At least 109 people are now thought to have died in the latest Merapi volcano eruption in Indonesia.
Another 65 bodies were found overnight as rescuers scrambled to recover victims from thick ash that has covered everything in the area in the last 10 days of volcanic activity.
Over 75,000 people have been evacuated so far.
In the closest city, Yogyakarta, people are driving with their headlights on in broad daylight and under a vast cloud of ash stretching over three kilometres up into the sky.
The eruptions are the most active and violent in living memory and experts are no longer able to predict how they will develop. Apart from the ash, the eruption is producing lava and waves of superheated gas which can flash ignite and surprise people away from the immediate danger zones.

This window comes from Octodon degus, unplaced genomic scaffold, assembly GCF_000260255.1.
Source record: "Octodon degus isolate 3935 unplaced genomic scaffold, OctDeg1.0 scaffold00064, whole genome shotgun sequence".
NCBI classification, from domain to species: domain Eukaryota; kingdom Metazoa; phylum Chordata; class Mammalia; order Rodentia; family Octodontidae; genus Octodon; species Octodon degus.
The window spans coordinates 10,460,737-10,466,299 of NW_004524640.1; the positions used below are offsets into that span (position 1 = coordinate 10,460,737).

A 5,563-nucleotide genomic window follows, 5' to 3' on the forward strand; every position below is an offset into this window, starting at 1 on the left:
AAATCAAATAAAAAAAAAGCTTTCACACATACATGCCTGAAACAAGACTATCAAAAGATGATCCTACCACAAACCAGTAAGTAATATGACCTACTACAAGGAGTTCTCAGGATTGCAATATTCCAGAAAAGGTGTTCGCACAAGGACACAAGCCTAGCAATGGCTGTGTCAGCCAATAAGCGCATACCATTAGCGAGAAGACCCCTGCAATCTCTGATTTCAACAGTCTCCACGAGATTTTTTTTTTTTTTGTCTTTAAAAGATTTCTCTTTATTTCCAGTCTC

With each fresh explosion of Mount Merapi, panic spreads far beyond the official 20 kilometre danger zone, which has itself just been enlarged.